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perpĕtŭālis, e, adj. [perpetuus], that holds everywhere, universal, general (a word formed by Quint. as a transl. of the Gr. καθολικός, joined with universalis), Quint. 2, 13, 14.
Hence, adv.: perpĕtŭālĭter, permanently (opp. temporaliter), Arn. in Psa. 121.

perpĕtŭārĭus, a, um, adj. [perpetuus], constant, permanent; always employed, constantly engaged in any business or calling (post-Aug.): mulio, Sen. Apoc. 6, 2.
Subst.: perpĕtŭārĭus, ii, m., a fee-farmer, hereditary tenant, Cod. Just. 11, 70, 5.

perpĕtŭĭtas, ātis, f. [perpetuus], uninterrupted or continual duration, uninterrupted progress or succession, continuity, perpetuity (good prose; cf. infinitas): non ex singulis vocibus philosophi spectandi sunt, sed ex perpetuitate atque constantiā, i. e. from their consistency, Cic. Tusc. 5, 10, 31: ad perpetuitatem, to perpetuity, forever, id. Off. 2, 7, 23: in vitae perpetuitate, through the whole course of our lives, id. ib. 1, 33, 119: perpetuitas verborum, an unbroken succession, id. de Or. 3, 49, 190: sermonis, id. ib. 2, 54, 120: dicendi, id. Or. 2, 7: laudis, id. Fam. 10, 25.
In plur.: et opacae perpetuitates, unbroken tracts of land, Vitr. 2, 10. 1.

(perpĕtŭĭto, āre, a false read. in Enn.; v. 2. perpetuo.)

1. perpĕtŭō, adv., v. perpetuus fin.

2. perpĕtŭo, āvi, ātum (old perf. subj. perpetuassint, Enn. Ann. 322), 1, v. a. [perpetuus], to cause a thing to continue uninterruptedly, to proceed with continually, to make perpetual, perpetuate (rare but class.): libertatem ut perpetuassint, Enn. ap. Non. 150, 30 (Ann. v. 322 Vahl.): amator qui perpetuat data, Plaut. Ps. 1, 3, 72: ut si cui sit infinitus spiritus datus, tamen eum perpetuare verba nolimus, Cic. de Or. 3, 46, 181: judicum potestatem perpetuandamputavit, id. Sull. 22, 64: di te perpetuent, may the gods preserve you! a form of salutation addressed to the emperors, Lampr. Alex. Sev. 6.

per-pĕtŭus, a, um, adj.

    (
  1. I. comp. perpetuior, Cato ap. Prisc. p. 601 P.; sup. perpetuissimus, id. ib.) [peto], continuing throughout, continuous, unbroken, uninterrupted; constant, universal, general, entire, whole, perpetual (syn.: continuus, assiduus): sulcos perpetuos ducere, Cato, R. R. 33: quin aedes totae perpetuae ruant, Plaut. Most. 1, 2, 67: agmen, Cic. Pis. 22, 51: munitiones, Caes. B. C. 3, 44: palus, id. B. G. 7, 26: milites disposuit perpetuis vigiliisque stationibusque, id. B. C. 1, 21: perpetuis soliti patres considere mensis, Verg. A. 7, 176: vescitur Aeneasperpetui tergo bovis, id. ib. 8, 182: Apenninus perpetuis jugis ab Alpibus tendens ad Siculum fretum, Plin. 3, 5, 7, § 48: tractus, id. 6, 20, 23, § 73: oratio perpetua (opp. altercatio), Cic. Att. 1, 16, 8; cf. Liv. 4, 6: disputatio, Cic. de Or. 2, 4, 16; id. Top. 26, 97: quaestiones perpetuae hoc adulescente constitutae sunt, a standing commission, a permanent tribunal for criminal investigation, id. Brut. 27, 105: perpetua historia, a continuous or general history, id. Fam. 5, 12, 2: colere te usque perpetuom diem, Plaut. Most. 3, 2, 78: diem perpetuum in laetitiā degere, this whole day, Ter. Ad. 4, 1, 5: triduum, id. ib. 4, 1, 4: biennium, id. Hec. 1, 2, 12: ignis Vestae perpetuus ac sempiternus, Cic. Cat. 4, 9, 18: lex perpetua et aeterna, id. N. D. 1, 15, 40: stellarum perennes cursus atque perpetui, id. ib. 2, 21, 55. stabilis et perpetua permansio, id. Inv. 2, 54, 164: voluntas mea perpetua et constans in rem publicam, id. Phil. 13, 6, 13: formido, Verg. E. 4, 14: assidua et perpetua cura, Cic. Fam. 6, 13, 2: perpetui scrinia Sili, of the immortal Silius, Mart. 6, 64, 10.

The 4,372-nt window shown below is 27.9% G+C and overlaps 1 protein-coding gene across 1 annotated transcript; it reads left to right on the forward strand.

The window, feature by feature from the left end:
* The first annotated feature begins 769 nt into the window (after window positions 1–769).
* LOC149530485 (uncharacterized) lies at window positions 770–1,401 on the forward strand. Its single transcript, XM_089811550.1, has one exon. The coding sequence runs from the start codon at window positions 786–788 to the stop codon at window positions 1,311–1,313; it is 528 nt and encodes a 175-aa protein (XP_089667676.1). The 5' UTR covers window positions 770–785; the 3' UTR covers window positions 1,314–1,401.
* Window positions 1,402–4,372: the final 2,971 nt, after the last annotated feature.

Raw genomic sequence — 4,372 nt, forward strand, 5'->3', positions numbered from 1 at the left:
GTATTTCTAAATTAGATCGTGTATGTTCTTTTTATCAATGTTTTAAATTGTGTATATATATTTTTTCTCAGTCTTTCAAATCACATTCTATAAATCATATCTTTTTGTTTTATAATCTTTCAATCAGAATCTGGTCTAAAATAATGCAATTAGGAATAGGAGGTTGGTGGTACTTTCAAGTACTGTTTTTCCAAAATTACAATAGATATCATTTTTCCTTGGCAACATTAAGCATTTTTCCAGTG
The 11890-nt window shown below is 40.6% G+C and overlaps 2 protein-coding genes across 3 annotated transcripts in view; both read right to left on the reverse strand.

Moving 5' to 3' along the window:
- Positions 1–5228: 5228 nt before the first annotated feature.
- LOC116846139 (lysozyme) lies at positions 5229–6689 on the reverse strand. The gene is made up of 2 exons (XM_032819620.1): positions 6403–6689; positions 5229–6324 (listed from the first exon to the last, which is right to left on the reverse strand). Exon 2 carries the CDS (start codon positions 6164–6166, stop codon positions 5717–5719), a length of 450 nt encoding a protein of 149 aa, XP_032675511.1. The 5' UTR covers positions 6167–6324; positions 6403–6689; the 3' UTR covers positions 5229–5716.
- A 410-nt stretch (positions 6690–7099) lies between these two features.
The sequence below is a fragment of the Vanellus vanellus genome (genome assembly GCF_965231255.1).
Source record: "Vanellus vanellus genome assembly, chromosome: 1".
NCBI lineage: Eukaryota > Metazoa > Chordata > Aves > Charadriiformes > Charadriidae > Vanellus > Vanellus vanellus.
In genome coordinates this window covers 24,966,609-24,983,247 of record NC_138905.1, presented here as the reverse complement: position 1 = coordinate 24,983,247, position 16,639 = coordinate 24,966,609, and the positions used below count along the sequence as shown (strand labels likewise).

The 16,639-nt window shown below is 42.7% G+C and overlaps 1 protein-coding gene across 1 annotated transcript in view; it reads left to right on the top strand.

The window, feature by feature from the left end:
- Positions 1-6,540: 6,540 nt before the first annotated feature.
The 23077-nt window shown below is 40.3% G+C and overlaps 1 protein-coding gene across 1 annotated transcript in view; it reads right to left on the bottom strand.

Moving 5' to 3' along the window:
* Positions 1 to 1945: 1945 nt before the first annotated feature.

As subst.: perpĕtŭum, i, n., the abiding, permanent (opp. temporale), Lact. 2, 8, 68.
    Hence: in perpetuum (sc. tempus), for all time, forever, in perpetuity, constantly: mulier repperit odium ocius Suā inmunditiā, quam in perpetuom ut placeat munditia sua. Plaut. Stich. 5, 5, 6: serva tibi in perpetuom amicum me, id. Capt. 2, 3, 81: in perpetuum comprimi, Cic. Cat. 1, 12, 30; id. Agr. 2, 21, 55: obtinere aliquid in perpetuum, id. Rosc. Am. 48, 139: non in perpetuum irascetur, Vulg. Psa. 102, 9 et saep.
    So, in perpetuum modum = perpetuo, Plaut. Most. 3, 1, 5.
  2. II. In partic.
    1. A. That holds constantly and universally, universal, general: perpetui juris et universi generis quaestio, Cic. de Or. 2, 33, 141: nec arbitror perpetuum quicquam in hoc praecipi posse, Plin. 17, 2, 2, § 19: ne id quidem perpetuum est, does not always hold good, Cels. 2, 10: illud in quo quasi certamen est controversiaeid ita dici placet, ut traducatur ad perpetuam quaestionem, to a general principle, Cic. Or. 36, 126.
    2. B. In augury: perpetua fulmina, perpetual lighlnings, i. e. whose prognostics refer to one’s whole life, Sen. Q. N. 2, 47, 1.
    3. C. In gram.: perpetuus modus, the infinitive mood, Diom. p. 331 P.
      Hence, adv., in three forms, perpetuo (class.), perpetuum (poet.), and perpetue (late Lat.).
      1. 1. perpĕtŭō, constantly, uninterruptedly, perpetually, always, forever, utterly, hopelessly: perpetuon’ valuisti? Plaut. Ep. 1, 1, 15: metuo ne technae meae perpetuo perierint, id. Most. 3, 1, 23: dico ut perpetuo pereas, id. Pers. 2, 4, 10; so, perpetuo perire, Ter. Eun. 5, 8, 13: opinionem retinere, Cic. Agr. 3, 1, 2: loquens, id. Ac. 2, 19, 63: sub imperio esse, Caes. B. G. 1, 31; Ov. M. 10, 97.
      2. 2. perpĕtŭum, constantly, uninterruptedly, perpetually: uti, Stat. S. 1, 1, 99.
      3. 3. perpĕtŭē, constantly, Cassiod. in Psa. 62, 4.